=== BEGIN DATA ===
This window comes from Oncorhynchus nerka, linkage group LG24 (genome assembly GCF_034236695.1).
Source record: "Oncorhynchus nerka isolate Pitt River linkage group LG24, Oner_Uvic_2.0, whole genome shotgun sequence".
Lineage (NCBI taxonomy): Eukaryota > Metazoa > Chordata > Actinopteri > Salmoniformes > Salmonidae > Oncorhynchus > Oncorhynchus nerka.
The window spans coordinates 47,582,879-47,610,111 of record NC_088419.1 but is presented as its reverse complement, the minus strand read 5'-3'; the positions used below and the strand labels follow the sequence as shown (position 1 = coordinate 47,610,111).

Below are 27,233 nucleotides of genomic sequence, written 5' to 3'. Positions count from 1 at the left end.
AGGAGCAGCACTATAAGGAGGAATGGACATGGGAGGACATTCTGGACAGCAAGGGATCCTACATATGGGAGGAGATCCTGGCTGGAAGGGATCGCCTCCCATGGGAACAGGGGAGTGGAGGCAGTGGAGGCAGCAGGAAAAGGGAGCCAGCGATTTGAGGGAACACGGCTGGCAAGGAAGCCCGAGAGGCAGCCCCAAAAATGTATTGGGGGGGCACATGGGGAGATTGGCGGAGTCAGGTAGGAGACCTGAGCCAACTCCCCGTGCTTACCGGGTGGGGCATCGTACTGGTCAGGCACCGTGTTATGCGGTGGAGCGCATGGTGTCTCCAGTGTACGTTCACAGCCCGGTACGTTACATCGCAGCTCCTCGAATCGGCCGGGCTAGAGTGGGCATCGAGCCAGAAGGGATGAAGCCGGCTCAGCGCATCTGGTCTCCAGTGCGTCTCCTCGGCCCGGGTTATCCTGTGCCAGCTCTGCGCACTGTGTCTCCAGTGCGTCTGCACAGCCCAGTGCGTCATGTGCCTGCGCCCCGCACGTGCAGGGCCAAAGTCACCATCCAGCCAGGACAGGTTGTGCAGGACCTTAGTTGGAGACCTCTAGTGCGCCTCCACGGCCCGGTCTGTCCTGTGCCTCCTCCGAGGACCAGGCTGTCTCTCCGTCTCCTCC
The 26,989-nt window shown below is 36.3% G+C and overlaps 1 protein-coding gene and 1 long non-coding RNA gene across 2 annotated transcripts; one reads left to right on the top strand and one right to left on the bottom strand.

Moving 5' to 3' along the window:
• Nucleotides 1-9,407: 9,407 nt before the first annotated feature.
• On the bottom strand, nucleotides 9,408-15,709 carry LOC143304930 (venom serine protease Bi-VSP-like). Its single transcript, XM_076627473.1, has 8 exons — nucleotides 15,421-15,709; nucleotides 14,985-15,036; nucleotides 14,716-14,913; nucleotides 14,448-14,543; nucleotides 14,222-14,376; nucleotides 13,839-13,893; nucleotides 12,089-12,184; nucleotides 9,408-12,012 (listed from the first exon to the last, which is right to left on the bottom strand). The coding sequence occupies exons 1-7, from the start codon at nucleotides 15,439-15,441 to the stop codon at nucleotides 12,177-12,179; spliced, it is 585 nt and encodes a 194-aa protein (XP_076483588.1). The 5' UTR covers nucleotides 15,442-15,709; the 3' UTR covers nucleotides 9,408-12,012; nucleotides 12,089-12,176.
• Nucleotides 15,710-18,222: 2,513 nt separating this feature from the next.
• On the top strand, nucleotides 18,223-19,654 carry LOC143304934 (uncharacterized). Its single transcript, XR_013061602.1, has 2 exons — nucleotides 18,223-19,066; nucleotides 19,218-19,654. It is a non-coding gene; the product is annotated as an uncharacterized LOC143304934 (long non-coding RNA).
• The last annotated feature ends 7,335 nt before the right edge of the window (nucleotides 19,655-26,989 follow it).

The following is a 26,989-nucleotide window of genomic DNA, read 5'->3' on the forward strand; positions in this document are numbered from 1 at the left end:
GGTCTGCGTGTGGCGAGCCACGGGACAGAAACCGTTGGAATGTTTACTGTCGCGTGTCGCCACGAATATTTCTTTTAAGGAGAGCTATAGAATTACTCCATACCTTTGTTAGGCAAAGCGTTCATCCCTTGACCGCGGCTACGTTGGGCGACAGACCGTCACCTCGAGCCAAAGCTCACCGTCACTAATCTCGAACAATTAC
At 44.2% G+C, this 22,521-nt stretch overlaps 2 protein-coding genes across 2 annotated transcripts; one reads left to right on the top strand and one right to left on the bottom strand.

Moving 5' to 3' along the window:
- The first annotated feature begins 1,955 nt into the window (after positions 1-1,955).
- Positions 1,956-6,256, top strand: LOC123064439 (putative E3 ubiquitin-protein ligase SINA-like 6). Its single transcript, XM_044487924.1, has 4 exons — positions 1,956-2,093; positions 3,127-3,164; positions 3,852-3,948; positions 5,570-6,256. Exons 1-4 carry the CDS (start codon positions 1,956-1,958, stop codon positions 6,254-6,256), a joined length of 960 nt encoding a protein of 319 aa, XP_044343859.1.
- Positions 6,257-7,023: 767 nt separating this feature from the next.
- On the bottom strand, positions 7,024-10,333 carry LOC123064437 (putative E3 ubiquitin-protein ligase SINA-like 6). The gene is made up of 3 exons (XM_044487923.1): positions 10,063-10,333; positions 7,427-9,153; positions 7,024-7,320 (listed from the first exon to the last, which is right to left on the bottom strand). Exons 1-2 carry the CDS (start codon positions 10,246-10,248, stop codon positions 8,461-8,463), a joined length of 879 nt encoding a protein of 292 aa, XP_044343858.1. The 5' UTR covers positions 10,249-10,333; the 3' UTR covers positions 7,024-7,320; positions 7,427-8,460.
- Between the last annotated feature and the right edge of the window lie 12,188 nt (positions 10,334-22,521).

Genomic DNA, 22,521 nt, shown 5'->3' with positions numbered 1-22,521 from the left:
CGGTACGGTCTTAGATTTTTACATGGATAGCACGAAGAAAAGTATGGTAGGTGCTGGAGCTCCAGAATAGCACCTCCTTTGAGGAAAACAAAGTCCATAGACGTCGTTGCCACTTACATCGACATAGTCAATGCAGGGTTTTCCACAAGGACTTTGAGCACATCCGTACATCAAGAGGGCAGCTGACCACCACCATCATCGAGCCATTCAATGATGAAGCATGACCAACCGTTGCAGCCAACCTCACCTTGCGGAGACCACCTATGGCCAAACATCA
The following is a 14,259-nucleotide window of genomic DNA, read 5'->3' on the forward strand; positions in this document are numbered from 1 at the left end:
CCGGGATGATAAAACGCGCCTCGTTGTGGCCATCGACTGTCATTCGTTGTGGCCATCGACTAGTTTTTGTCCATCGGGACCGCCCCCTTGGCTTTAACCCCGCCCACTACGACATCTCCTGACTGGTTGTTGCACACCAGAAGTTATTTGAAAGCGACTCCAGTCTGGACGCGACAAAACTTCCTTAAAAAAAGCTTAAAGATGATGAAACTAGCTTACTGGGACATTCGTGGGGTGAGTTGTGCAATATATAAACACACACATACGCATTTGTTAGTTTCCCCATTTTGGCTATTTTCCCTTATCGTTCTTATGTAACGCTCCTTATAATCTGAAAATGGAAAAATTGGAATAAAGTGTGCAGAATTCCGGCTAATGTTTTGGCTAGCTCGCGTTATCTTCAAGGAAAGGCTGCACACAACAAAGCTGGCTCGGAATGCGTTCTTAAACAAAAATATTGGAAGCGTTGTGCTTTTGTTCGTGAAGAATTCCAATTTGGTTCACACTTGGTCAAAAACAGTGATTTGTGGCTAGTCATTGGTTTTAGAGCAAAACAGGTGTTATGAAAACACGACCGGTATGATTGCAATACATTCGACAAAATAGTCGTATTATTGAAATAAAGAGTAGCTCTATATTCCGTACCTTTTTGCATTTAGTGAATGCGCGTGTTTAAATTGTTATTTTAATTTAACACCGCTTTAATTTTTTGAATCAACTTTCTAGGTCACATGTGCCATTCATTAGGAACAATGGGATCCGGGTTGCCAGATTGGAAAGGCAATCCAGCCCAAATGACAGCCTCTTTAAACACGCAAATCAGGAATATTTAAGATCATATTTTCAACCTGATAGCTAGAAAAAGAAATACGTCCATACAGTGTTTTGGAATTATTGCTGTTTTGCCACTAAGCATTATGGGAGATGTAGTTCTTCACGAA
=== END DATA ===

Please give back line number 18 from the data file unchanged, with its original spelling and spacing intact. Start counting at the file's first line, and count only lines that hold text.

- The first annotated feature begins 1,955 nt into the window (after positions 1-1,955).